14 Child Predictors Gender Behavior problems – 54 months –CBCL Language competence – 54 months –Preschool Language Scale

15 Family Predictors of Cumulative Participation in Before/After-School Care Predictors Mom education Mom partnered Black Hispanic Other Mom wk hrs Family income Kindergarten Mom sensitive Mom harsh Early CC quality Early CC hours Exclusive mom Center care Father care Child care homes Programs -1.00***.03***.62***.35* -.06*.04** 2.44*** -.74* Extracurricular.09* -.02***.62*** -.02**.68* Sitter Care -1.20***.29* -.05*.02** -1.52*** -.65* Father Care 3.92***.56*.03***.03** 2.08*** Nonadult Care.64* -1.25** -.01* -.29* -.02**

16 Child Predictors of Cumulative Participation in Before/After-School Care PredictorsProgramsExtracurricularsSitterFatherNonadult Child gender-.43** Language – 54 months.02*** Behavior problems – 54 months

17 Study Aim 2: Examination of Relations between Before/After-School Care and Child Developmental Outcomes Multivariate analyses of covariance (covariates were all family factors in previous analyses, matching child outcome variables at 54 months, & child gender), followed by ANCOVAs and pairwise t-tests Time (never, sometimes, consistently) in 5 types of care entered simultaneously

18 Child Developmental Outcomes: First Grade Academic outcomes –Woodcock-Johnson: Letter-word identification –Woodcock-Johnson: Applied problems –Academic grades –Teacher-reported work habits Social outcomes – teacher report –Behavior problems –Social skills Social outcomes - mother report –Behavior problems –Social skills

19 Participation in Extracurricular Activities was Associated with Academic Outcomes MANCOVA F (8, 1656) = 2.23, p <.05 ANCOVAs –Letter-word identification (p <.05) –Applied problems (p <.001)

20 Academic Achievement of Children who Never, Sometimes, and Consistently Participated in Extracurricular Activities Letter- word Applied problems Never111.1 a a Sometimes112.4 a a Consistently115.5 b b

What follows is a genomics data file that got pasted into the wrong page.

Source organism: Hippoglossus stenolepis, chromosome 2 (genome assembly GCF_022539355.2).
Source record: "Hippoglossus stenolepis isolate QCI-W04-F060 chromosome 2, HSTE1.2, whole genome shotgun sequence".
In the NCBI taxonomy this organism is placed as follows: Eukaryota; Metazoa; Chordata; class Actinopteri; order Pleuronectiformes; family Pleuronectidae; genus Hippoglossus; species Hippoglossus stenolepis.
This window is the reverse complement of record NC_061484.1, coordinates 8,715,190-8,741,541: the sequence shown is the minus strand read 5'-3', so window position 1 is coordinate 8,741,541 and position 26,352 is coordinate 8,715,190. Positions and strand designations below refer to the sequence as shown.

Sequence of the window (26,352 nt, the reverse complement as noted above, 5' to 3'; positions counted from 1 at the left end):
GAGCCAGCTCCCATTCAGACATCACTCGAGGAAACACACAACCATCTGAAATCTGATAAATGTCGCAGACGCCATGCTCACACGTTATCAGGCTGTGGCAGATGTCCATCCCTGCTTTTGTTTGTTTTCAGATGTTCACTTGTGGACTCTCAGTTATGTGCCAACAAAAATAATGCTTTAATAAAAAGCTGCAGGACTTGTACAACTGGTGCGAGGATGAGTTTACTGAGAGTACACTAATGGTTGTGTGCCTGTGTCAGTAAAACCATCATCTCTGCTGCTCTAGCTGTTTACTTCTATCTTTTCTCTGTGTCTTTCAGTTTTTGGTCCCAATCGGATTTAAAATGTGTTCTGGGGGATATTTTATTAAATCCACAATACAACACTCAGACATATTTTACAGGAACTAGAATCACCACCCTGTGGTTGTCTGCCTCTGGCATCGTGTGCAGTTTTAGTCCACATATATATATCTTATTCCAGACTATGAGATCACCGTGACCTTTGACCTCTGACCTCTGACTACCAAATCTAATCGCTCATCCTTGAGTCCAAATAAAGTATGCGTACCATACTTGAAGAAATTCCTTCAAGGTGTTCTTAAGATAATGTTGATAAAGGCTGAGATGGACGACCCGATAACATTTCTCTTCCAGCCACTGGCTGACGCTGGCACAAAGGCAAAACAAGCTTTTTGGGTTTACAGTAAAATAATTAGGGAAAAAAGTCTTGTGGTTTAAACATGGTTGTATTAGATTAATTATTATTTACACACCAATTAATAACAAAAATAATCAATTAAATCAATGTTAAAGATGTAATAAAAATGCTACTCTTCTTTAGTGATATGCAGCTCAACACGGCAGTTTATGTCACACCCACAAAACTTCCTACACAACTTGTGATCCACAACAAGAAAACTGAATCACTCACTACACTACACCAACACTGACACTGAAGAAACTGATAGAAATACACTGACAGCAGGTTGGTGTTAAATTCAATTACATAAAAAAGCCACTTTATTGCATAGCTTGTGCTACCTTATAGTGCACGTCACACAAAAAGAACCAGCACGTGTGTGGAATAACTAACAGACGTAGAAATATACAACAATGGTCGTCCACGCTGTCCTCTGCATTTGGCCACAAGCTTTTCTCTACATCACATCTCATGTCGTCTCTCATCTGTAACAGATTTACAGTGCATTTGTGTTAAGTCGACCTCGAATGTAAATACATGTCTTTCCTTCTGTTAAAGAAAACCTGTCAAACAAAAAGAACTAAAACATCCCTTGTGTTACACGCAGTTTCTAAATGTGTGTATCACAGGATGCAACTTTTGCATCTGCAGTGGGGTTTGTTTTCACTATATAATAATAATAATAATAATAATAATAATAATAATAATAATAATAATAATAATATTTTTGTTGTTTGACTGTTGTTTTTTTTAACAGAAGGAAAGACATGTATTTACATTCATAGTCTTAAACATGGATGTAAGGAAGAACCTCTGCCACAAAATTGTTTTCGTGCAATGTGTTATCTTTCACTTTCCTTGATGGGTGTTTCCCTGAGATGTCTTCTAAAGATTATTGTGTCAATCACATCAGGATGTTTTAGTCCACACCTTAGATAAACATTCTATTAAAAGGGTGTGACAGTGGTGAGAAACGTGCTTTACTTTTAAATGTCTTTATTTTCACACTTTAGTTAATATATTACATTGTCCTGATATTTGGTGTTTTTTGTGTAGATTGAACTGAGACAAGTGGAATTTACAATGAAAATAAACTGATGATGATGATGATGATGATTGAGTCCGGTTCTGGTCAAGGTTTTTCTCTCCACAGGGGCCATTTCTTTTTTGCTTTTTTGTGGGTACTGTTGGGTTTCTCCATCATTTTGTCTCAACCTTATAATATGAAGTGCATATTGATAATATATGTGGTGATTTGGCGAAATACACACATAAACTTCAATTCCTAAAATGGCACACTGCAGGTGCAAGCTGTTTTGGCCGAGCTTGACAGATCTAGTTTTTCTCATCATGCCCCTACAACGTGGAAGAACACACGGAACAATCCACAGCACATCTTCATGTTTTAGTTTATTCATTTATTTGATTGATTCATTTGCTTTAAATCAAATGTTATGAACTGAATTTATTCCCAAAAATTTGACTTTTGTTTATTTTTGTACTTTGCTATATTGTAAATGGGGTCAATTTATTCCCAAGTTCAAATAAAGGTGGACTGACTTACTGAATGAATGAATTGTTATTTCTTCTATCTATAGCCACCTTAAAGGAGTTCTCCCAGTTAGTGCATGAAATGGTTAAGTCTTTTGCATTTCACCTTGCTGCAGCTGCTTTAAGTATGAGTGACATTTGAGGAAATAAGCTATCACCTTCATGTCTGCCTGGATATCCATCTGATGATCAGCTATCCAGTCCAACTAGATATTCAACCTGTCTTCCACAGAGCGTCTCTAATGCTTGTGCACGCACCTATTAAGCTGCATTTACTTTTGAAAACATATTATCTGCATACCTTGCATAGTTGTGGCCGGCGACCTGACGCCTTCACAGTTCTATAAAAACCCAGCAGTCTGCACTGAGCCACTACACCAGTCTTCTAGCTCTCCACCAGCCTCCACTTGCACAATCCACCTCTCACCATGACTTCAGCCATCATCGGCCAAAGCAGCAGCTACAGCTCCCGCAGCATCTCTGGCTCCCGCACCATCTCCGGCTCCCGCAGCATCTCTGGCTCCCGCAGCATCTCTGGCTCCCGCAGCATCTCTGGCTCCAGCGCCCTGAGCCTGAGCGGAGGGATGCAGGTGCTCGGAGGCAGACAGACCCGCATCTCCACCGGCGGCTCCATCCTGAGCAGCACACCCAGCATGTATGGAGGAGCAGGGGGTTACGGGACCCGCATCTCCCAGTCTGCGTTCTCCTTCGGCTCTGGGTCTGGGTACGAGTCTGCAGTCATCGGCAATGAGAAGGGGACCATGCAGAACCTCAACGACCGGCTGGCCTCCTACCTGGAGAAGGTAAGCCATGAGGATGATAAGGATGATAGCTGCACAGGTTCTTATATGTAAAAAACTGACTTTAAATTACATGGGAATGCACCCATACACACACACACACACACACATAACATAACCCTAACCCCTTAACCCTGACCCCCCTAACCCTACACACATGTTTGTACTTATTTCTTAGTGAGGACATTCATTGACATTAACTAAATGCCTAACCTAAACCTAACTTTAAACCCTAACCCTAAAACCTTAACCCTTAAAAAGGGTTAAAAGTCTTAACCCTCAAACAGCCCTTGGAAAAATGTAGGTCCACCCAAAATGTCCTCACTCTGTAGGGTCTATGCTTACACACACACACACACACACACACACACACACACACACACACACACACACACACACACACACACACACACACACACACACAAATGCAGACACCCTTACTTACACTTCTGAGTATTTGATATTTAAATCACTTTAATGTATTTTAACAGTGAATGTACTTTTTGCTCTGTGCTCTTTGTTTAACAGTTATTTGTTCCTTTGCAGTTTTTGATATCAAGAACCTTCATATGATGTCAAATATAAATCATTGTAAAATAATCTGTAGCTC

21 Number and Duration of Extracurricular Activities in a Week Children who participated in extracurricular activities typically had a single activity each week. Very few children had more than 2 activities. Children who participated in extracurricular activities typically spent between 1 and 3 hrs a week in the activities

22 Types of Extracurricular Activities Team sports (21-34%) Individual sports (18-27%) Dance & music lessons (17-32%) Youth organizations (7-18%) Tutoring (0-1%) Academic enrichment (2-4%)

23 Father Care was Associated with Teacher-Reported Social Outcomes MANCOVA – F (6,1680) = 2.36, p =.03 ANCOVA –Less externalizing behavior (p <.05)

24 Externalizing Behaviors (T scores) of Children Who Never, Sometimes, and Consistently Received Father Care Never52.2 a Sometimes51.6 a Consistent50.0 b

25 Participation in other types of before/after- school care was not associated with child functioning in first grade

26 Conclusions Multiple factors, including current maternal employment, family income, household structure, parenting beliefs, and early child care were associated with before/after-school care. There was some evidence that children’s prior functioning also was related to out-of-school care.

27 Conclusions Consistent participation in extracurricular activities during kindergarten and first grade was associated with children’s academic achievement. Voluntary structured activities during nonschool hours may have beneficial effects on student performance at school.

28 Conclusions Consistent care by fathers during kindergarten and first grade was associated with fewer externalizing behaviors according to teachers